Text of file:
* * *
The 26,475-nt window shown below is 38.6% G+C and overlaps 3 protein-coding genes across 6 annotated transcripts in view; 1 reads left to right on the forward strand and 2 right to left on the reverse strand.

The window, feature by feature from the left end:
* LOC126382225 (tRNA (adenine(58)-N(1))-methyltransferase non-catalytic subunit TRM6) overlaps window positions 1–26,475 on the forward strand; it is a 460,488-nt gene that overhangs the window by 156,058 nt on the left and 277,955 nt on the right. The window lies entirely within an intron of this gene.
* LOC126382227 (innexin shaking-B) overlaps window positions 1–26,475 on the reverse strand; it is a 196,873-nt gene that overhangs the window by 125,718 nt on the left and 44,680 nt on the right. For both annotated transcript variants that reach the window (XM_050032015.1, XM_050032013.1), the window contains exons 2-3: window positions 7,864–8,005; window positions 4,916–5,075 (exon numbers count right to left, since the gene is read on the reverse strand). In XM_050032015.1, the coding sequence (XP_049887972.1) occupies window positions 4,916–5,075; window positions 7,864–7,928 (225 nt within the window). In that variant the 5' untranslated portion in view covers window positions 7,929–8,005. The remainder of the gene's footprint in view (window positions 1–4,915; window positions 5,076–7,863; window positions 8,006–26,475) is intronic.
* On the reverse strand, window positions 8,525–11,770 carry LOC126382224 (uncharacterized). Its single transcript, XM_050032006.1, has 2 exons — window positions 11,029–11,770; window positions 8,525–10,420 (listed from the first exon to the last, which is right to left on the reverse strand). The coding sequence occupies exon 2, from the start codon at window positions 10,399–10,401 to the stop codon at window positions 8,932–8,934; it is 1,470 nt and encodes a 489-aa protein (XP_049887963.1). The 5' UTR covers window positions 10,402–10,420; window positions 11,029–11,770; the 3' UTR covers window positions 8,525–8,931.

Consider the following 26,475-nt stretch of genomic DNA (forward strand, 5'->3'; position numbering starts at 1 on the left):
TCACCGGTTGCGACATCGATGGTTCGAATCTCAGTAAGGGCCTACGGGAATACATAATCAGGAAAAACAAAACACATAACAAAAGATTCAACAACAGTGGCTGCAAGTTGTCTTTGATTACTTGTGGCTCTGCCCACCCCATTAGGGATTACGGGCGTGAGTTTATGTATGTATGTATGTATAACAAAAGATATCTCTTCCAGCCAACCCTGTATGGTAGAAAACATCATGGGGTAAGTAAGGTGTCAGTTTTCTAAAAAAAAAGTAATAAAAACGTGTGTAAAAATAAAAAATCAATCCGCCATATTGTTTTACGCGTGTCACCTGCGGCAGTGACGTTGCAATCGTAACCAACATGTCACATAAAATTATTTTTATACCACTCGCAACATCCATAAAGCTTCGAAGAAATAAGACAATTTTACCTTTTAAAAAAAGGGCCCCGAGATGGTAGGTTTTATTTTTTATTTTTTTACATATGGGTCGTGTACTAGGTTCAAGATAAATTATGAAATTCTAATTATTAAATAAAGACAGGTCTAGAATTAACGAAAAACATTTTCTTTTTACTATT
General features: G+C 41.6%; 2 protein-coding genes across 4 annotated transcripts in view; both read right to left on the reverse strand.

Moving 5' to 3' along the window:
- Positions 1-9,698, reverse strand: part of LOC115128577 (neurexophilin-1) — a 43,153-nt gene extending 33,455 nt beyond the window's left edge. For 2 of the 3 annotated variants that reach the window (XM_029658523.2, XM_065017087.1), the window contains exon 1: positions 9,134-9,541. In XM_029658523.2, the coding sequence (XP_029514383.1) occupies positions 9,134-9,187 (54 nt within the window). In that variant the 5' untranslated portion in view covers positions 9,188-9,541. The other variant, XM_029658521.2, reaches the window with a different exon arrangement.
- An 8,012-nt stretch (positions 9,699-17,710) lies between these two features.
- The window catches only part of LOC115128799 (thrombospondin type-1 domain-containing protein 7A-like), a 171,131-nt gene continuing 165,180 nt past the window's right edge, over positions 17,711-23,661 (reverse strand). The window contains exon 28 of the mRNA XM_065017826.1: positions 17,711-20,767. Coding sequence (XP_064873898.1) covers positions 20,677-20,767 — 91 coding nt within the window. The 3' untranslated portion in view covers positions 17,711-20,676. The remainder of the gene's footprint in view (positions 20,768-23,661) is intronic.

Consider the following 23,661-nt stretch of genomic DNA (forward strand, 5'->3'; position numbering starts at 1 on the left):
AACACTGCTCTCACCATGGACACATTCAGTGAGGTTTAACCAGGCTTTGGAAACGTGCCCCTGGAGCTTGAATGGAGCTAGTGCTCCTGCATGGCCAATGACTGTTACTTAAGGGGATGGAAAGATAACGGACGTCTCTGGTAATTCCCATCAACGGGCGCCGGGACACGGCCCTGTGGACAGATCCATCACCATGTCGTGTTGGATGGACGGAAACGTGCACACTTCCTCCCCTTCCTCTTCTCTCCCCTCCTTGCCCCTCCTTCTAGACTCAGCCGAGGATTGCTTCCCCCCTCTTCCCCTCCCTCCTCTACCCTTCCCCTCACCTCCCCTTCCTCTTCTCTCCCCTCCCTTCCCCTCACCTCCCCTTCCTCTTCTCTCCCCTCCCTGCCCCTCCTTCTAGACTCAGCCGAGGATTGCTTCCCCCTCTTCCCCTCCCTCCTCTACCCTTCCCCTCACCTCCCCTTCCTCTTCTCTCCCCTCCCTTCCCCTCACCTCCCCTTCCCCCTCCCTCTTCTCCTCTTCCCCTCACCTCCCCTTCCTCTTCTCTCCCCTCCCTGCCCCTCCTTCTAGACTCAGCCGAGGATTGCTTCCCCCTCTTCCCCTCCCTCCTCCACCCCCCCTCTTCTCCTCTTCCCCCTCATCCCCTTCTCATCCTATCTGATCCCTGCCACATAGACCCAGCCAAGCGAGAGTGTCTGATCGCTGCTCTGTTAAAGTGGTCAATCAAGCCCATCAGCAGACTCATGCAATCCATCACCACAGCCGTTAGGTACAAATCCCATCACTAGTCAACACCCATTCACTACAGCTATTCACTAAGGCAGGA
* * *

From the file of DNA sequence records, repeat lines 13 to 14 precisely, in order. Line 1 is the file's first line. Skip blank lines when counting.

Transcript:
Consider the following 23,661-nt stretch of genomic DNA (forward strand, 5'->3'; position numbering starts at 1 on the left):
AACACTGCTCTCACCATGGACACATTCAGTGAGGTTTAACCAGGCTTTGGAAACGTGCCCCTGGAGCTTGAATGGAGCTAGTGCTCCTGCATGGCCAATGACTGTTACTTAAGGGGATGGAAAGATAACGGACGTCTCTGGTAATTCCCATCAACGGGCGCCGGGACACGGCCCTGTGGACAGATCCATCACCATGTCGTGTTGGATGGACGGAAACGTGCACACTTCCTCCCCTTCCTCTTCTCTCCCCTCCTTGCCCCTCCTTCTAGACTCAGCCGAGGATTGCTTCCCCCCTCTTCCCCTCCCTCCTCTACCCTTCCCCTCACCTCCCCTTCCTCTTCTCTCCCCTCCCTTCCCCTCACCTCCCCTTCCTCTTCTCTCCCCTCCCTGCCCCTCCTTCTAGACTCAGCCGAGGATTGCTTCCCCCTCTTCCCCTCCCTCCTCTACCCTTCCCCTCACCTCCCCTTCCTCTTCTCTCCCCTCCCTTCCCCTCACCTCCCCTTCCCCCTCCCTCTTCTCCTCTTCCCCTCACCTCCCCTTCCTCTTCTCTCCCCTCCCTGCCCCTCCTTCTAGACTCAGCCGAGGATTGCTTCCCCCTCTTCCCCTCCCTCCTCCACCCCCCCTCTTCTCCTCTTCCCCCTCATCCCCTTCTCATCCTATCTGATCCCTGCCACATAGACCCAGCCAAGCGAGAGTGTCTGATCGCTGCTCTGTTAAAGTGGTCAATCAAGCCCATCAGCAGACTCATGCAATCCATCACCACAGCCGTTAGGTACAAATCCCATCACTAGTCAACACCCATTCACTACAGCTATTCACTAAGGCAGGA